At first glance, these issues may seem disconnected. They are not. Building pipelines and developing the tar sands are a direct repudiation of the idea that we cannot continue to rely on fossil fuels and carry on with business as usual. To do so would be to commit a slow, toxic, collective suicide, and the evidence is clear that breaking our dependence on fossil fuels is essential if we want to counter and reverse (if possible) the effects of climate change. Indigenous peoples have been extensively involved in environmental activism, and respecting the Earth was a common theme in the Idle No More movement, which began in December 2012. Not only does our addiction to fossil fuel continue to destroy the planet, it also sets the stage for devastating military interventions, such as the U.S. led invasion of Iraq in 2003, and for the greedy despoiling of land in blatant disrespect for indigenous people’s rights to it.  The depth of denial of the Conservative government is readily apparent in the actions of its leader: denying that we have a history of colonialism, claiming that the murder of so many indigenous women is a “crime problem” and not a “sociological” one, tweeting about the deliciousness of bacon while Chief Teresa Spence was on hunger strike outside the Parliament building protesting the stunningly economically depressed conditions of Attawapiskat, muzzling scientists working on the issue of climate change, and generally creating an environment where speaking out against such things is more and more saturated with a simmering fear of government crackdown.

These sorts of actions reinforce a creeping suspicion of mine that perhaps the answer to these questions will not come from coercing and needling our government into respect our long term interests through acting on climate change, breaking our dependence on fossil fuels, and forming respectful relationships with indigenous people whose territory we have colonized. I’m not convinced the current class of people from whom the ranks of politicians are drawn will ever be able to do so, given how intimately tangled up they are in the flows of the capitalist class’s ill-gotten wealth. In short, they have been bought. But I refuse to be bought, or paid off for my silence in this egregiously obvious manner by shaky promises that cannot be delivered: candied promises of jobs from poisonous pipelines in the depths of a recession will not sway my conviction that to force these projects to completion would be morally reprehensible on multiple levels.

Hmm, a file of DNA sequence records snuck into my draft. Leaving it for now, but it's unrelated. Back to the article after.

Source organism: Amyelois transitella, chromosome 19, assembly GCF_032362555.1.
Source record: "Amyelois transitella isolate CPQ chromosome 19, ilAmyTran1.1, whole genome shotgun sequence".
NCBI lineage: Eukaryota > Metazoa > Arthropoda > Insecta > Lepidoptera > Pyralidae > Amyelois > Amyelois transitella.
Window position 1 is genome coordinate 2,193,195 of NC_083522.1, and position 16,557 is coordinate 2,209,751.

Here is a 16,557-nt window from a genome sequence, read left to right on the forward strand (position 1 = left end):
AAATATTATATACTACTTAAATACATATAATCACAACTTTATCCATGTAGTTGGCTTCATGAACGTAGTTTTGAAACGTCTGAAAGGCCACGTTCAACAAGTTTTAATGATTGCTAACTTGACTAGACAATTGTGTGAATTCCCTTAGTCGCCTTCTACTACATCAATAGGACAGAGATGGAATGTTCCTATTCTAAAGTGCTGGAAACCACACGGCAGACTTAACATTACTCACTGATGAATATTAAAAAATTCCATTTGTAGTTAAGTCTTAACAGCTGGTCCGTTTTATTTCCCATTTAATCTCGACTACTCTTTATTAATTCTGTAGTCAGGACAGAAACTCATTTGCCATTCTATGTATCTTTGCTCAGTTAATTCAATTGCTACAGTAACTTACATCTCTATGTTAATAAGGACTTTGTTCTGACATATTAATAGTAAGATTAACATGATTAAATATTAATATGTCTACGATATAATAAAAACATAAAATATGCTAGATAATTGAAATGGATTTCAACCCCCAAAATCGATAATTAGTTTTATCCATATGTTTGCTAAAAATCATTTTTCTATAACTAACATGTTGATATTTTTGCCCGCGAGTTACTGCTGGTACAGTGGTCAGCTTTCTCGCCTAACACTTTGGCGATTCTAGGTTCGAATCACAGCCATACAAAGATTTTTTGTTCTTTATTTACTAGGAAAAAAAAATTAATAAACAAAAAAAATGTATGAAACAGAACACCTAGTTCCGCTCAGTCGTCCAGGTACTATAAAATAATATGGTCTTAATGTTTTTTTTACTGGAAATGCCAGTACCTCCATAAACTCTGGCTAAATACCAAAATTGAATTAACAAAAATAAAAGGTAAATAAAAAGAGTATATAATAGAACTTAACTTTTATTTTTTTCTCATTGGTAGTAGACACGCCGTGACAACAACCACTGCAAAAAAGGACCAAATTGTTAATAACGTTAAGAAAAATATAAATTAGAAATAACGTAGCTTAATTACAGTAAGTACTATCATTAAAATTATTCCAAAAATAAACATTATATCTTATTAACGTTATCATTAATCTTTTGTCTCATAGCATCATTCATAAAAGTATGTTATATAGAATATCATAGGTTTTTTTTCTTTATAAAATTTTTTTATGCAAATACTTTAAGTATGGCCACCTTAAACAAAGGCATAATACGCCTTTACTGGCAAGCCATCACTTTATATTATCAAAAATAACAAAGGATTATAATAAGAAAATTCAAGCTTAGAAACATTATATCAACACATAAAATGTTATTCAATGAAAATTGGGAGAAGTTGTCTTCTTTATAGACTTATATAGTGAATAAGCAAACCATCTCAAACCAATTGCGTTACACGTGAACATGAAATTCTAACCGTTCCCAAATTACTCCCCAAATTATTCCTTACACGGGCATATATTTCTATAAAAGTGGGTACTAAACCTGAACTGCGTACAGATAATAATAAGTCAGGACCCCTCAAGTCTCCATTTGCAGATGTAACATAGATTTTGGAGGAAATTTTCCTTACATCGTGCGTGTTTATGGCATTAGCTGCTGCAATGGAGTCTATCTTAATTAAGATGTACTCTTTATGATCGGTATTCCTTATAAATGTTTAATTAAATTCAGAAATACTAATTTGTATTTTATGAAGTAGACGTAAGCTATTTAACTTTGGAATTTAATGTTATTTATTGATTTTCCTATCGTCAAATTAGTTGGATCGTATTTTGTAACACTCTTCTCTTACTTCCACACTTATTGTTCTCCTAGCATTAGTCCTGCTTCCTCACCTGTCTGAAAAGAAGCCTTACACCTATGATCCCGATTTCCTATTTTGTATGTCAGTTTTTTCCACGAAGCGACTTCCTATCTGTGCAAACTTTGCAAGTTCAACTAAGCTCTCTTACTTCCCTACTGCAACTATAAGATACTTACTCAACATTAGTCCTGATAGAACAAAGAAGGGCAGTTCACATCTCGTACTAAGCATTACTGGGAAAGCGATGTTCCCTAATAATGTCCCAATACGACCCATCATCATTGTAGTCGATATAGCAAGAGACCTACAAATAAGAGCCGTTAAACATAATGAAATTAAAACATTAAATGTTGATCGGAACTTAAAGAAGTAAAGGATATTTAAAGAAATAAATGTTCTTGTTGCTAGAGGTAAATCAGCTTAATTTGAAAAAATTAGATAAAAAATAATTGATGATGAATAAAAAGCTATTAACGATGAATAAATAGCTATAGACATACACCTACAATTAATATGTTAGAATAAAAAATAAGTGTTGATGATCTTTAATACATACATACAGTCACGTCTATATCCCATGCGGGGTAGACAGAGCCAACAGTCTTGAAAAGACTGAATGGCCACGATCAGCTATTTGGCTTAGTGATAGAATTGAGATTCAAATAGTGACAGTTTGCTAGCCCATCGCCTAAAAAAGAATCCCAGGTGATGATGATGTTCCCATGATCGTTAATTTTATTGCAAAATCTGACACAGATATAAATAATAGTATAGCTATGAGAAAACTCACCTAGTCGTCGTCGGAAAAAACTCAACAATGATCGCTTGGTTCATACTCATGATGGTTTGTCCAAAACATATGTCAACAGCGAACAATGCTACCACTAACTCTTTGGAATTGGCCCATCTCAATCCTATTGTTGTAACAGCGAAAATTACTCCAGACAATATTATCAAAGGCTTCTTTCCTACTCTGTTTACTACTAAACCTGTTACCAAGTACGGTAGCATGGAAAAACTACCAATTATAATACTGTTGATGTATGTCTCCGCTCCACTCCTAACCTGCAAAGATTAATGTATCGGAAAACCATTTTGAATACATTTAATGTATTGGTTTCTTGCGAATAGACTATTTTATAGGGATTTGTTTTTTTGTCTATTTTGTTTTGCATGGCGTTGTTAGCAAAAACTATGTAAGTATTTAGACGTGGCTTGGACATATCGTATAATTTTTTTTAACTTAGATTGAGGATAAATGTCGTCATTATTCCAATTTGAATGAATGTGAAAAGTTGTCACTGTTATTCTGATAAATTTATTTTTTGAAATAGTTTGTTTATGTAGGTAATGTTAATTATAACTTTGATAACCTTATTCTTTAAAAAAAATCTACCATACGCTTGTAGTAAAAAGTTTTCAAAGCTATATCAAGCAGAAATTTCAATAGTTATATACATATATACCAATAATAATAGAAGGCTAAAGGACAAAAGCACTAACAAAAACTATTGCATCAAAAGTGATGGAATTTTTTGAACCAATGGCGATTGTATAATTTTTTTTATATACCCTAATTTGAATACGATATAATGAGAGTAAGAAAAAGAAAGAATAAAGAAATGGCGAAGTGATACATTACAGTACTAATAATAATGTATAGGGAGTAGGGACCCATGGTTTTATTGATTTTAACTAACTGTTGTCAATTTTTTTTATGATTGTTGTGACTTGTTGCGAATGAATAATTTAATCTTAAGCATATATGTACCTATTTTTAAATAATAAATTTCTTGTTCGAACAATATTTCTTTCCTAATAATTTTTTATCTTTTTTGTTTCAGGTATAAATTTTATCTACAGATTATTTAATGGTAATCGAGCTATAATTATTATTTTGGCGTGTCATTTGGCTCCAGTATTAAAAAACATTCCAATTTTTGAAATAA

Intimations of the determination needed to combat these sorts of actions float across my newsfeed daily. Recently, a group of indigenous nations located on both sides of the U.S.-Canada border signed an international treaty amongst themselves, vowing to protect the Salish Sea, and asserting their right and their perceived duty to do so. Notably, the Canadian government is not a signatory, because it does not recognize the sovereignty of indigenous nations. The fact that this treaty was signed, even though the Canadian government will not recognize it fills me with hope: although we may not see much of it in the mainstream media, indigenous sovereignty is real, and it is being practiced as we speak.

This kind of quiet “we’ll just have to do things our way” action calls to mind David Graeber’s book “Fragments of an Anarchist Anthropology”[1]. In it he discusses the idea that in the end, perhaps capitalism will not be dismantled in the roaring fires of revolution, but rather through quietly determined, collective non-cooperation, through the construction of alternative networks and circuits of economic exchange which reflect a different set of values than those endorsed by the current political hegemony and the wild west/neoliberal iteration of capitalism those in power so vociferously champion.

clearing the plainsWe, political subjects and ‘ordinary Canadians,’ know better than to believe that the Conservative government currently in power will ever treat any of these issues with the seriousness and respect they deserve. Despite Harper’s historical amnesia, we know about residential schools, policies of forced starvation[2], discrimination, mass murder, systemic sexual violence, and economic conditions that result in extreme poverty, suicide, and substance abuse for indigenous people.

What we don’t seem to know is our own power. What would happen if Settler Canadians collectively chose to recognize indigenous nations’ sovereignty despite our government’s colonial attitudes? In what position would the Canadian government find itself, if we-the-people decided to actually treat indigenous nations as de-facto sovereign nations? Would we ask permission to enter their territories, passports in hand? How would this look? How could this be practiced? Perhaps we could start by thinking of these pipeline projects in the same way that we think about the invasion and occupation of places like Iraq. There are some striking similarities, to be sure. Depending on how you look at it, our government is unilaterally entering another sovereign nation’s territories for the purposes of economic gain (specifically pertaining to oil), against the will of that nation’s peoples. Perhaps we should oppose the pipelines on this basis and start asking our government to reveal not only the exit date for our troops in Iraq, but also for the exit date of unwelcome government agents and their business sector cronies in indigenous territories.

[1] Graeber, David. 2004. Fragments of an Anarchist Anthropology. Chicago: Prickly Paradigm Press.

[2] Daschuk, James. 2013. Clearing the Plains: Disease, Politics of Starvation and the Loss of Indigenous Life. Regina: University of Regina Press.

A Defense of Naivety: Creativity in Political Debate